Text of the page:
Loyola University / Communication Internships

Baltimore Sun—copy editing

Copy editing internships
Academic interns on the sports copy desk learn how to edit stories for clarity, coherence, logic, factual accuracy, fairness, style, usage, grammar and spelling by working alongside the sports night content editor, who serves as the internship supervisor. Interns also learn to trim stories to fit the news hole; to write headlines and captions; to compile game roundups and agate packages from wire services; and to cross-check copy on page proofs.

Much of their night, especially early in the internship, is spent observing. They get to cut their teeth on anywhere from two to four files a night – usually short wire stories. The night content editor then goes over their work with them, redoing the headlines and captions as appropriate and reviewing all the editing changes. This is a much more time-consuming process than having a staff copy editor work the file.

Interns also learn to put together agate files by working with our editorial assistant, and – now that we work across multiple editing platforms – they’ll be exposed to our procedures for posting content online.

Additionally, interns scan page proofs to catch mistakes and offer suggestions for improved display type, but theirs are never the only eyes on a proof. As a teaching tool, the night content editor shows the intern what he and other copy editors spot on duplicate proofs of the same pages.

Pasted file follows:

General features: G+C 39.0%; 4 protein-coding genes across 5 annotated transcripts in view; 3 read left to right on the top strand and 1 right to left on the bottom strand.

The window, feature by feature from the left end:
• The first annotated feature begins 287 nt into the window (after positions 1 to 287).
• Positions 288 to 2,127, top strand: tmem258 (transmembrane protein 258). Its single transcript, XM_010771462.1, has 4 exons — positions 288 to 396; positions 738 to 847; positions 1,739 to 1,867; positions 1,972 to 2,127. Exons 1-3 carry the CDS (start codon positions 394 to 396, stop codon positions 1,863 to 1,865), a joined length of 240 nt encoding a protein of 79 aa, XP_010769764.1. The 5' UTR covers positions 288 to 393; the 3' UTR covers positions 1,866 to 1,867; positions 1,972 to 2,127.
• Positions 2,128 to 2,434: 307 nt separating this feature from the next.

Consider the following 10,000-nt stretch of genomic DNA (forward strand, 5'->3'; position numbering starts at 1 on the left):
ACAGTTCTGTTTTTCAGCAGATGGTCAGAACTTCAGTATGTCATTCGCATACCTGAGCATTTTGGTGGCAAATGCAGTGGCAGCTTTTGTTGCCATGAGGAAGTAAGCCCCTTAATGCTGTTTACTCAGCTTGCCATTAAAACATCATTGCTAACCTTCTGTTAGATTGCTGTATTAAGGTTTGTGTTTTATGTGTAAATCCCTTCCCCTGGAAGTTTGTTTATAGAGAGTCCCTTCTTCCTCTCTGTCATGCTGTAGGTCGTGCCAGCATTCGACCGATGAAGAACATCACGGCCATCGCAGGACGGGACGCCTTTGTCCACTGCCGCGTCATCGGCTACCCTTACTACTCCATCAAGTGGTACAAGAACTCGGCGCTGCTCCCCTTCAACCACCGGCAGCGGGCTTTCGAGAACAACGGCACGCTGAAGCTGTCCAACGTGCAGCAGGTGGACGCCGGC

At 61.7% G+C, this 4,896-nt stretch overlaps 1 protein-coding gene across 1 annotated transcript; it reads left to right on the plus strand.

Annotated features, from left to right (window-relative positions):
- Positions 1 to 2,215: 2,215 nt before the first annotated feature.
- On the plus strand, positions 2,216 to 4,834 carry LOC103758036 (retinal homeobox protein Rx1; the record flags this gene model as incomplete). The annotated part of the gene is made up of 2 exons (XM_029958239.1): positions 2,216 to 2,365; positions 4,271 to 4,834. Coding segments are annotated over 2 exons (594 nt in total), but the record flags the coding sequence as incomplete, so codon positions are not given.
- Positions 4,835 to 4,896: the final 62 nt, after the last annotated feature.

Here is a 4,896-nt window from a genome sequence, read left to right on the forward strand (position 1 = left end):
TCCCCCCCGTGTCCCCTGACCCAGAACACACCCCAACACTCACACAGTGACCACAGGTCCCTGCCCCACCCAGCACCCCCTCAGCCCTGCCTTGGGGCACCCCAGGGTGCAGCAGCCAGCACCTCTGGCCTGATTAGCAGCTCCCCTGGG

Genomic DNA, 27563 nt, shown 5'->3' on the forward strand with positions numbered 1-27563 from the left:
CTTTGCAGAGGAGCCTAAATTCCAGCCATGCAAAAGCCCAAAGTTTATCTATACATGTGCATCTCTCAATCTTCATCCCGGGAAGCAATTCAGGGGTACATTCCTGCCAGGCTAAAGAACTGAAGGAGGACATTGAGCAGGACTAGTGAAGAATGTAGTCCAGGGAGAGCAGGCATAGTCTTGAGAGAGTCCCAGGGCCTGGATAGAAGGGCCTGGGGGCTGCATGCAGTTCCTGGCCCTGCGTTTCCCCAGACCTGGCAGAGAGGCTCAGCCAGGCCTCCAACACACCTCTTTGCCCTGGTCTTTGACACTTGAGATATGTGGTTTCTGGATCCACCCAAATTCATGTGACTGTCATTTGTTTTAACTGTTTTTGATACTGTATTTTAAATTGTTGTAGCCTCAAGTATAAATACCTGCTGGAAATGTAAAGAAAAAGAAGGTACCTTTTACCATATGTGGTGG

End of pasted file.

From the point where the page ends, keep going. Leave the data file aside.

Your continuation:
Each night ends with a short feedback session. As an extension of this, the sports night content editor writes mid-term and final evaluations for the intern and discusses them with the intern along with providing appropriate career counseling.

The sports copy desk has used internships intermittently for the past three years. The program has given us exposure to some of the most highly recommended students at local colleges, which in several cases led to paid work in the newsroom and at “b.” Equally important, the program enables students to apply classroom knowledge in a real-world setting (in many cases at their hometown newspaper), to experience a professional work environment, and to discover whether this is a career they want to pursue.

Trif Alatzas
Head of sports
The Baltimore Sun